Civil-rights progress has been made, but more work needs to be done in U.S.

Martin Luther King Jr.s birthday is a time to consider race and skin color in this country, the progress that has been made and the distance to go.

Blacks lead large and small businesses, serve on boards of directors, lead military units, hold elected office and earn significant salaries in numbers that have grown greatly and in percentages that are encouraging and continue to climb. But the numbers still fall short, and hurdles remain, some consciously and unconsciously imposed and some self-made.

Absent fathers and a high birth rate by single mothers continue to make family life much less than what it should be and create a cycle that is difficult to break.

Prison populations are much more black than warranted, partly because of drug laws that turned out to disproportionately incarcerate urban youths.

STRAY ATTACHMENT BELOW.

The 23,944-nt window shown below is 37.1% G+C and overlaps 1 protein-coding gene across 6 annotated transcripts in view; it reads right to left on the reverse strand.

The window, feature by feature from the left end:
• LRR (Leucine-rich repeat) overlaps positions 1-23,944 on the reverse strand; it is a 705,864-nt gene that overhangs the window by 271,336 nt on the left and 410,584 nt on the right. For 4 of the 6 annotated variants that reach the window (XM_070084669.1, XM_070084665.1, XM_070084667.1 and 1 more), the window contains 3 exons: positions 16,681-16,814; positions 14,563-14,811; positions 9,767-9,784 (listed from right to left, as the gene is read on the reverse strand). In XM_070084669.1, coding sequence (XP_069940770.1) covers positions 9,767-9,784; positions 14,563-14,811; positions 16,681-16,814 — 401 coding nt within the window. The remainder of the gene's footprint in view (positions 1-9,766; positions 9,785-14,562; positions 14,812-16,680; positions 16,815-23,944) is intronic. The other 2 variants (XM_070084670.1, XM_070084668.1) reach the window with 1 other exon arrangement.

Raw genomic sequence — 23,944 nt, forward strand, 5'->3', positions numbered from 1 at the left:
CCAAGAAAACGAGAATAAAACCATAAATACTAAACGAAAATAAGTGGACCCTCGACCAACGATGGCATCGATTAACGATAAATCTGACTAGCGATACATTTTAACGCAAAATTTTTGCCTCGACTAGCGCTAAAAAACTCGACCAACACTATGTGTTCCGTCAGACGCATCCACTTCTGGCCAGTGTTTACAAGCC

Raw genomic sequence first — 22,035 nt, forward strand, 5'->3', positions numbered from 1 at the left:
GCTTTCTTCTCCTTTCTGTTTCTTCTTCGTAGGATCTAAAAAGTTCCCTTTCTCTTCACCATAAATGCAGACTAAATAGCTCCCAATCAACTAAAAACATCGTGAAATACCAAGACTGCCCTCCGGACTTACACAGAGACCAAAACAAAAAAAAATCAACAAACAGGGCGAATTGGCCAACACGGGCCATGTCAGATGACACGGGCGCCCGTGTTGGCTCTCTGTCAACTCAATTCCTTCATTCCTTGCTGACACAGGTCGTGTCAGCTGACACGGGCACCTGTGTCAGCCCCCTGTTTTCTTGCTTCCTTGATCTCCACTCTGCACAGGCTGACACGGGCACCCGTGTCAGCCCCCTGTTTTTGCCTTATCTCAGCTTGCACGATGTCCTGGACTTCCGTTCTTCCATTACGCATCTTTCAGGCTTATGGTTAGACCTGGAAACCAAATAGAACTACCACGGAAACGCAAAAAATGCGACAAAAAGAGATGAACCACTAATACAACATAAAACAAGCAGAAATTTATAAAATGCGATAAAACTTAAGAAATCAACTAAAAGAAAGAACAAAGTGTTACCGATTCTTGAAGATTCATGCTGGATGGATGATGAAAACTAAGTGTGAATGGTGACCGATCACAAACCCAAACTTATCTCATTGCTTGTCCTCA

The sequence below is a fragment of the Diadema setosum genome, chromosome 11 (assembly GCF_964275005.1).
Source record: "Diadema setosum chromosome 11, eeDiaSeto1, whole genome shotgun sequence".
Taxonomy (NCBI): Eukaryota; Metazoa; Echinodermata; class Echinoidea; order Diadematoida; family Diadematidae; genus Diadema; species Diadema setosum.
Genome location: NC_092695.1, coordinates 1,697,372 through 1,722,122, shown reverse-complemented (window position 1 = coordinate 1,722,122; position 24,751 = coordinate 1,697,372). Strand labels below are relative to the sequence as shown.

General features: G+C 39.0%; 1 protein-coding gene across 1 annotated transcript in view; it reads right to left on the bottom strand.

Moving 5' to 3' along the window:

A good education, which leads to much more than just a good wage, is spreading, but too slowly and with far to go.

The gap between those who have and those who do not in this country is expanding, as it is in major countries elsewhere in the world. Too often it is minority populations that are left behind.

King would be awed by the results, today, of the civil-rights movement of the 1960s: the integration that has taken place in the public sector and in the workplace, in public schools, in equal access to housing and to government programs. He would be impressed with the number of blacks on college and university faculties, as well as those contributing at high levels in government.

Given what is occurring in Washington, D.C., today, King would feel pride in the man who twice has won the confidence of a majority of Americans. And in the first lady, an extraordinary role model to millions of young women in the world.

But King also rightly would see opportunities to apply his efforts to further strengthen integration, education and workplace opportunities. We are not there yet.